School Politics & Sensitivities

School Politics & Sensitivities

I’ve taken a role at my college’s Computer Science club. I ran for the “Project Manager” position with the hopes that I can use my experience to help some of these kids grasp OSS & collaboration a little more firmly. There are many gems in this club and it excites me to see what we’re going to do this year, but the politics behind the leadership is unbearably annoying. Don’t get me wrong, dealing with people or co-workers is easy compared to some of the things that are going on in this club, and this is still the first week. I cannot dive into all of it so here’s a funny bit.

Among the 5/6 roles, only two of them have any say in decision-making. If you’re not the President or Vice President of the club then you are disposable, the success of last semester’s duo leadership proves this. If you do speak up and present an original idea, others will just end up reciting the same thing said. Not only this, recent drama in one of our club-wide group chats caused a hilarious event to occur. Last week, Elon Musk “smoked” a spliff on a podcast and as you can expect, the internet responded with memes. These memes, which were appropriate for the eyes of any college student, was posted to this chat. Nothing happened, everyone was okay with it, until one member of the leadership decided to take it down due to it not being “school appropriate”. Chaos.

Essentially this sparked huge fight against moderation and in favor of freedom of speech, which I can support. Being in leadership I hold an expectation to back up the decisions of others in leadership, but honestly I am unsure if I can lie in that way. If someone executed a poor solution to a problem, that solution’s replacement should arrive as fast as possible. Backing up bad decisions only kicks the can down the road, leaving the potential for hypocrisy in later decisions. In our first leadership meeting we spent 80% of our time talking about this issue. It was literally a circle of college kids reciting the same agenda back and forth to each other, which was comical to watch.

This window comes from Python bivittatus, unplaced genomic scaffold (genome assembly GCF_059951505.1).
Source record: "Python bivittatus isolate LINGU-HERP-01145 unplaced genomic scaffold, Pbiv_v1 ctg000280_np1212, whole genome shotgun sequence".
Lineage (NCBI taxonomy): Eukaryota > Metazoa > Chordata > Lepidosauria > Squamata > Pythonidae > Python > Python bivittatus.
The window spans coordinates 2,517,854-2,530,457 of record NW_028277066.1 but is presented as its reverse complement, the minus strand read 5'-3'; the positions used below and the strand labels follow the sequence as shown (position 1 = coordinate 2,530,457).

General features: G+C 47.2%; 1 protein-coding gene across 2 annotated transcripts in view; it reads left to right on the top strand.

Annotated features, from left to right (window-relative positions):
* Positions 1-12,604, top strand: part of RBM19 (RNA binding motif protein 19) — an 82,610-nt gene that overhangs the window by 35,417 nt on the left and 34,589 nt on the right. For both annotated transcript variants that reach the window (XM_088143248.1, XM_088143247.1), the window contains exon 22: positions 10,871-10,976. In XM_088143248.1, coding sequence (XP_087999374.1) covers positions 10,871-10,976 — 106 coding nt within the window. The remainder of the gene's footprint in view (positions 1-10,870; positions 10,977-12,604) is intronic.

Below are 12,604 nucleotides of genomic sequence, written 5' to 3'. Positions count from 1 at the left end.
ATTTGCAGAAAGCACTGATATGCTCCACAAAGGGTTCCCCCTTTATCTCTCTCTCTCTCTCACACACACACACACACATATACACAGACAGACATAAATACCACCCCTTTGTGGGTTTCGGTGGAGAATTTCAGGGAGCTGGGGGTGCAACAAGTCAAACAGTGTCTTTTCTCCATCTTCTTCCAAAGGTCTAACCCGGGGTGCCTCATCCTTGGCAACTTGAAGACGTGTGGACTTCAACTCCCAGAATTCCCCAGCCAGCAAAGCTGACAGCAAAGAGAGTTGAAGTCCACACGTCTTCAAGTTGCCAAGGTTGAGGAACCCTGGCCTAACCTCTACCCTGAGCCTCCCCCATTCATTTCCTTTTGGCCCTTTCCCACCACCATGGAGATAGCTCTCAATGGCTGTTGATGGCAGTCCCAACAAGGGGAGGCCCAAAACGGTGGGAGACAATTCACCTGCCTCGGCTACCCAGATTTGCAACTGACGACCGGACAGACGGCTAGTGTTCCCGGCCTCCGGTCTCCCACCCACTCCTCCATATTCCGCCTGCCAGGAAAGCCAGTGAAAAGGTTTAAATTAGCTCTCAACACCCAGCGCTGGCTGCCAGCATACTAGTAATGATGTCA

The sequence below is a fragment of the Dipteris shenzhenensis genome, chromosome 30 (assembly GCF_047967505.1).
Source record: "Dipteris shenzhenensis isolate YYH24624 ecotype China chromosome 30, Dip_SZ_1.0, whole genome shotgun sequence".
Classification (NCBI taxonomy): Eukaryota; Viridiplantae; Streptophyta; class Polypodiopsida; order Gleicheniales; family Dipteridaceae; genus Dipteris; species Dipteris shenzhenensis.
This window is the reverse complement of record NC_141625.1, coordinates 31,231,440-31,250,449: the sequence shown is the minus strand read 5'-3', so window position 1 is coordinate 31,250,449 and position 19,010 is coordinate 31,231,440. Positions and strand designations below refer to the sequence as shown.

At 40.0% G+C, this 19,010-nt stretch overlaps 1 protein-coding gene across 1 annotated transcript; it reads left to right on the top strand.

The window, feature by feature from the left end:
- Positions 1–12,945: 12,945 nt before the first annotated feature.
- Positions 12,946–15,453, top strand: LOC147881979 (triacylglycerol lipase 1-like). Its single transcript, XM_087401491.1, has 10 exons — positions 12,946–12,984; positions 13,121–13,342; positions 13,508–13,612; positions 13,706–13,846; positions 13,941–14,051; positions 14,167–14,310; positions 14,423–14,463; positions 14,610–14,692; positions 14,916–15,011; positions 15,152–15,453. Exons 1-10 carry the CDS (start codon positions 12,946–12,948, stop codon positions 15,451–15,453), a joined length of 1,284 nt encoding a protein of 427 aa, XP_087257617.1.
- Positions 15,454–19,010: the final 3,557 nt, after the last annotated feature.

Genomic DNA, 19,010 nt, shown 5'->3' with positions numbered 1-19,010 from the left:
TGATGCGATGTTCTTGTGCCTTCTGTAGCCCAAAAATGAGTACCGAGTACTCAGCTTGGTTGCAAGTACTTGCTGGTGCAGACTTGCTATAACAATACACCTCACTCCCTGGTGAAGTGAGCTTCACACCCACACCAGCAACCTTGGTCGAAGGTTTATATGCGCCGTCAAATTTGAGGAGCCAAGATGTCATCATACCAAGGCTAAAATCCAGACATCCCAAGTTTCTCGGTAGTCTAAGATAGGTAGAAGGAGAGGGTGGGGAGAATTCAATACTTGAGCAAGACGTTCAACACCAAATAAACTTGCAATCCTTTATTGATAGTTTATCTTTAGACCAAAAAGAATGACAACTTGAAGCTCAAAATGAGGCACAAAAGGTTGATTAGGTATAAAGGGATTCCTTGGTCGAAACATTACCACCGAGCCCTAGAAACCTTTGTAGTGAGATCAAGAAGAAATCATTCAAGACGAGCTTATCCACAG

Professionalism is a word that received heavy abuse during that meeting. The issue with that is the fact that while learning professionalism is critical to someone’s success in industry, you have to realize that professionalism is not what will bring members into a club. I’m not sure about you, but if it’s not fun then what exactly is the point? Not only was the meme insignificant, it blew up to the horrifying reality that I am here, aggravated at the fact that we legitimately wasted an entire meeting to a meme that didn’t matter and a decision that shouldn’t have been made in the first place. I’m curious if future meetings will be as useless, while also extremely nervous at the outcome of this semester. I have learned that from now on I will follow a new rule: If your sentence to me doesn’t include “GitHub” or “project”, then I am not going to give you my opinion.

Count me out.

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